MIT anthropology professor Erica James is profiled today by MIT News:
The anthropology of humanitarianism
Anthropologist Erica James examines the effectiveness of aid to those on the margins of society.
Peter Dizikes | MIT News Office
May 1, 2014
Erica Caple James conducted her dissertation research in trying circumstances: in Haiti, following the 1994 removal of the country’s military leaders. It was a time of social conflict and discord, yet the sense of the anxiety many Haitians felt during their everyday lives was not, to James, an incidental hazard: It was the subject of her work.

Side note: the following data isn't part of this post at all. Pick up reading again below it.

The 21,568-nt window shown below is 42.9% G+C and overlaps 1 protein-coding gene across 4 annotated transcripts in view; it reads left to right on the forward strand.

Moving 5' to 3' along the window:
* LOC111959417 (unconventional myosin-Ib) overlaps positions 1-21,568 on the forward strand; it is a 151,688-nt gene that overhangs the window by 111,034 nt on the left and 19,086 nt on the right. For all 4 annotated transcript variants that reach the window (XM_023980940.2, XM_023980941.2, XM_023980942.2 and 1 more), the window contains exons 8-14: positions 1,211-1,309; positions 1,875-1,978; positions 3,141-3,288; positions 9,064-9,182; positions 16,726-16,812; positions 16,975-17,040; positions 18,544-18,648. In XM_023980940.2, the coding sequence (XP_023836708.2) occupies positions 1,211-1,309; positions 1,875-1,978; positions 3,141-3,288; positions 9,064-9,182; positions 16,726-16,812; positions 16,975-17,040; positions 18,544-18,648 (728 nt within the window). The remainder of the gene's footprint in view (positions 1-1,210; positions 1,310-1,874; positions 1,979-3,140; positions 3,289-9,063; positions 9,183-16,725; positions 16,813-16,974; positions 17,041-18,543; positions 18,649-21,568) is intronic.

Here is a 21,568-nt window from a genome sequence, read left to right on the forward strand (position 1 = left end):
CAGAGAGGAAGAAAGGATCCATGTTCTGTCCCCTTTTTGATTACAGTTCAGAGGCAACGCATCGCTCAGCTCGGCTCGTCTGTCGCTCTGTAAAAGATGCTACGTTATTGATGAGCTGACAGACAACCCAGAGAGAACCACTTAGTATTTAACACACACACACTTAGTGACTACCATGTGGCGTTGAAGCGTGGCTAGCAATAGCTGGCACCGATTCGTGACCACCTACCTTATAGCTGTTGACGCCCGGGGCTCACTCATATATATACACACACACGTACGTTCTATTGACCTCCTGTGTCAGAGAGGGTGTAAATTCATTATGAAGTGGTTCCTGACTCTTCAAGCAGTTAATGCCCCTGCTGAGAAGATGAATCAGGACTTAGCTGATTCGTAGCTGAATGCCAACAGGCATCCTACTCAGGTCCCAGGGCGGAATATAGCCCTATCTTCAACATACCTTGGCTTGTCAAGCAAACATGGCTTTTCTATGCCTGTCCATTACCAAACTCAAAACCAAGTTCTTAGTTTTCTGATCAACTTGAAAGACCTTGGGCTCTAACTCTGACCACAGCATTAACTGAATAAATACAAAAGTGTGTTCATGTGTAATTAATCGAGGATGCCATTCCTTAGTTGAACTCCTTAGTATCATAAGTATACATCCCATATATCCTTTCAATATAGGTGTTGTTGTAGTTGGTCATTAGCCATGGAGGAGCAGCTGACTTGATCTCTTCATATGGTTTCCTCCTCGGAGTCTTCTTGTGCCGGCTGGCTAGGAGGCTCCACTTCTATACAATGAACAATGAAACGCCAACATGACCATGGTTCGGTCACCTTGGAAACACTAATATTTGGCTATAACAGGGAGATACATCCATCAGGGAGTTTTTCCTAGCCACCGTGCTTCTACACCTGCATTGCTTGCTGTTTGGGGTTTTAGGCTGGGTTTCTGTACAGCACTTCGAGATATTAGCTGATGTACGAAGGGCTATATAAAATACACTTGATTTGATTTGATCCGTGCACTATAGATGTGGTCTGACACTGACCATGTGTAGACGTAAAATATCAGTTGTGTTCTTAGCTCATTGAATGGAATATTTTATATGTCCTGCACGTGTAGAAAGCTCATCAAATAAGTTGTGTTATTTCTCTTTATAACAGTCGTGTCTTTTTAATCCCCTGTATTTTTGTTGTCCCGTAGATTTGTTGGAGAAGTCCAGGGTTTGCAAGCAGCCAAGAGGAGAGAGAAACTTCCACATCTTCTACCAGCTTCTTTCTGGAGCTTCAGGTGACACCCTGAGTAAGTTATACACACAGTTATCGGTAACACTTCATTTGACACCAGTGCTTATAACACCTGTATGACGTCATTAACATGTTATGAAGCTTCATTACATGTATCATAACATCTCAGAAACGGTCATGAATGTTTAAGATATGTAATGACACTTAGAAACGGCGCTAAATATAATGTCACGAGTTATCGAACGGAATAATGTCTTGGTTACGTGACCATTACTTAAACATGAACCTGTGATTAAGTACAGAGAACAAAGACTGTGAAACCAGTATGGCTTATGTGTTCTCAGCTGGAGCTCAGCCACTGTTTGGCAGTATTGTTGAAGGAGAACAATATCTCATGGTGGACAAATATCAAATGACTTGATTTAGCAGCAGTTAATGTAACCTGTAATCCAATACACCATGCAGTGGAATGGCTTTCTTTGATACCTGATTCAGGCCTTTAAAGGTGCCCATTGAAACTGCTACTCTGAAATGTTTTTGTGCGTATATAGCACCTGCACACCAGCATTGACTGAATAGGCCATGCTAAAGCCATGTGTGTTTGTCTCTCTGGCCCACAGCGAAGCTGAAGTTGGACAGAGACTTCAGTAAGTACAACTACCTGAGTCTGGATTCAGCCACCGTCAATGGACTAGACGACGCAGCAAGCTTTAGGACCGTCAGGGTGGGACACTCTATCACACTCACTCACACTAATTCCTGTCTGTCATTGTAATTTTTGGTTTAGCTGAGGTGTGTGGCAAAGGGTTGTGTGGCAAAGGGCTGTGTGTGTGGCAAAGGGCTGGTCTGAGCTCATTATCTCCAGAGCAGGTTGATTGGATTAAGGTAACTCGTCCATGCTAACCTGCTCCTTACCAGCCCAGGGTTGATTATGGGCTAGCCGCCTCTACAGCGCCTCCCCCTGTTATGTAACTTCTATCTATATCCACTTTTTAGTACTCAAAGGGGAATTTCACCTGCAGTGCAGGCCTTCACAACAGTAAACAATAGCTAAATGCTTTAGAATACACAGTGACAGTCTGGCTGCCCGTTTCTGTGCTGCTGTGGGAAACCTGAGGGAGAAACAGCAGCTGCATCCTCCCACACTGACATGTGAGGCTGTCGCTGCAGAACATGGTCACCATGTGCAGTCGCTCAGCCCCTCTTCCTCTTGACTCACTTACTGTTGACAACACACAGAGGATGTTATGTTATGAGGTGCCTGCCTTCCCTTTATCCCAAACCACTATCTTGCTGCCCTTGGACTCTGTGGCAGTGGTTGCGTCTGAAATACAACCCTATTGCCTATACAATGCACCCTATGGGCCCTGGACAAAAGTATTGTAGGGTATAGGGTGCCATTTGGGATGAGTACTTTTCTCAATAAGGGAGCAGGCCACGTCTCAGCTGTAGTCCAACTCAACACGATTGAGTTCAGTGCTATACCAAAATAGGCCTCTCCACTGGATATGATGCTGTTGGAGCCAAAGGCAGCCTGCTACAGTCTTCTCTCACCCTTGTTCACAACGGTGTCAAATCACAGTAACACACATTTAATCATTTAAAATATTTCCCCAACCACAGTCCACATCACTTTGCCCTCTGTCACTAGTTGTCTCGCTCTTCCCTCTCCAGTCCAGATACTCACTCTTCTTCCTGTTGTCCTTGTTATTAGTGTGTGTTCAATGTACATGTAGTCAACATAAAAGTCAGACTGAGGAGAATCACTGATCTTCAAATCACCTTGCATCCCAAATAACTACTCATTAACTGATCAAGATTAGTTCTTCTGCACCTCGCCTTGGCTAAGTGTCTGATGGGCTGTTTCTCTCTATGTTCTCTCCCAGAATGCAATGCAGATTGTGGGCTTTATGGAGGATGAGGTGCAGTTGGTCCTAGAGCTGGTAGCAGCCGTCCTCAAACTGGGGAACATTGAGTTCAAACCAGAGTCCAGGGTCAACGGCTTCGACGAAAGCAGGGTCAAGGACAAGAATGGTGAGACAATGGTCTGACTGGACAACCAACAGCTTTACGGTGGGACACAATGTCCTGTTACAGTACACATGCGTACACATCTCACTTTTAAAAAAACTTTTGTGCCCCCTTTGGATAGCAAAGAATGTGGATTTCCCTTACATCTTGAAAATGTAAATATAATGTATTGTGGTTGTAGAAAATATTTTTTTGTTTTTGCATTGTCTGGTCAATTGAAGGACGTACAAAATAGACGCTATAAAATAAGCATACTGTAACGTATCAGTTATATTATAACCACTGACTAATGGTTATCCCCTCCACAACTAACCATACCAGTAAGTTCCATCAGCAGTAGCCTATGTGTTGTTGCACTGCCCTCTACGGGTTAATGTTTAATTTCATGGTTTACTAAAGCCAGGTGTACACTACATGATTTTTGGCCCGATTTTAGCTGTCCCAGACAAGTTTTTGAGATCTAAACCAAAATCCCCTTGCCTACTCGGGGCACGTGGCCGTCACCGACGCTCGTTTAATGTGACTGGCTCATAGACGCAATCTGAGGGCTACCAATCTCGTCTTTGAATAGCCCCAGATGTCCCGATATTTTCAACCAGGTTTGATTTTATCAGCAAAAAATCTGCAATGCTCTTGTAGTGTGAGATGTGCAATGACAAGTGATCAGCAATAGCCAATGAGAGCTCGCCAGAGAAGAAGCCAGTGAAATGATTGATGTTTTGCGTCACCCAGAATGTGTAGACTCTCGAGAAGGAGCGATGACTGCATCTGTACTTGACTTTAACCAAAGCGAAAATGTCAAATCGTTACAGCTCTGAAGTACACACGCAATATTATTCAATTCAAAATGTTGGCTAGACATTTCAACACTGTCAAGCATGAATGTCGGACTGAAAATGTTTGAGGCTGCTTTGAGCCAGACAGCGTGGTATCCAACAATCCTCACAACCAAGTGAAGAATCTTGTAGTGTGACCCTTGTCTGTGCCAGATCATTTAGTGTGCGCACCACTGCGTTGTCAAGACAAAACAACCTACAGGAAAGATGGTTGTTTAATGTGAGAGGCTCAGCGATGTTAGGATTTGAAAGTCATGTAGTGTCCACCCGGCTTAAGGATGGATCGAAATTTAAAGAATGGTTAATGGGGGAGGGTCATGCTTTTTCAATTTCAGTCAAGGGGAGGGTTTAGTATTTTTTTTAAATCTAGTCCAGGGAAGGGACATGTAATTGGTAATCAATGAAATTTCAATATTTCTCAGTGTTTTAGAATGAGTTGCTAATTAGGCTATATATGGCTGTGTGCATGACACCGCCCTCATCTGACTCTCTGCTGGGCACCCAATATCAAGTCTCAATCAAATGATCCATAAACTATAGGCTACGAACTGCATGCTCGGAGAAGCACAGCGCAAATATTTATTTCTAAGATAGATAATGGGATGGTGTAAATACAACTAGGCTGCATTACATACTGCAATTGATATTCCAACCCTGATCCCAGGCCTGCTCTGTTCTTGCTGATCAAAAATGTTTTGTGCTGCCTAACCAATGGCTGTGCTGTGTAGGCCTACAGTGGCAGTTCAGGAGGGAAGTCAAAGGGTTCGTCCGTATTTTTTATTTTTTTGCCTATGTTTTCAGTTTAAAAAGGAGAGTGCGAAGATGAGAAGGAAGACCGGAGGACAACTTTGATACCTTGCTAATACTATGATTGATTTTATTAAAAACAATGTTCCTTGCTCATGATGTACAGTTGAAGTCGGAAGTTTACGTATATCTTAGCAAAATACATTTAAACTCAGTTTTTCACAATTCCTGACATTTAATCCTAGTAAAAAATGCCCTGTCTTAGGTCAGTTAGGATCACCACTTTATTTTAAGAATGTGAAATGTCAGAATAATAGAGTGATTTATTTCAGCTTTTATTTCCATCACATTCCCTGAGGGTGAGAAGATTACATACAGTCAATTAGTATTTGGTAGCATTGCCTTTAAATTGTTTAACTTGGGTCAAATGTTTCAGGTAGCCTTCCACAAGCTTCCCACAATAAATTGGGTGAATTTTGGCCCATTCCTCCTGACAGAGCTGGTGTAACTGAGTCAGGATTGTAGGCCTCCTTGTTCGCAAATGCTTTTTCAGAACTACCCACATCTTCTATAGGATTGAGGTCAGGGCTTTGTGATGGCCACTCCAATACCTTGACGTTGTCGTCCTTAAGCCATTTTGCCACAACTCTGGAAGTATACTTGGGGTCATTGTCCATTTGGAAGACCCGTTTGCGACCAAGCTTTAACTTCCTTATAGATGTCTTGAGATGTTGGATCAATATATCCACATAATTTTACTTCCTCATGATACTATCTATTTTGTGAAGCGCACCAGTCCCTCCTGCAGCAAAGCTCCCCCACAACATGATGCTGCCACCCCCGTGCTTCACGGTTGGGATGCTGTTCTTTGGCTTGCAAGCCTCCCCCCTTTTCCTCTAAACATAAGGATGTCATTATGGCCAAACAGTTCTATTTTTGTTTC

Indeed, throughout James’ career as a medical anthropologist, she has specialized in studying people confronted with social, economic, and political uncertainty. James, now an associate professor of anthropology at MIT, has often sought to address a particular question about people placed in such difficulties: Are their psychological and civic needs being addressed by the social organizations that purport to help them?
Or, as James puts it, her work centers on studying “critical junctures at which human life, liberty, and equality are bound or constrained by institutions — whether for good or ill.”
You can read the full story here, and explore Prof. James’s teaching in these OCW courses: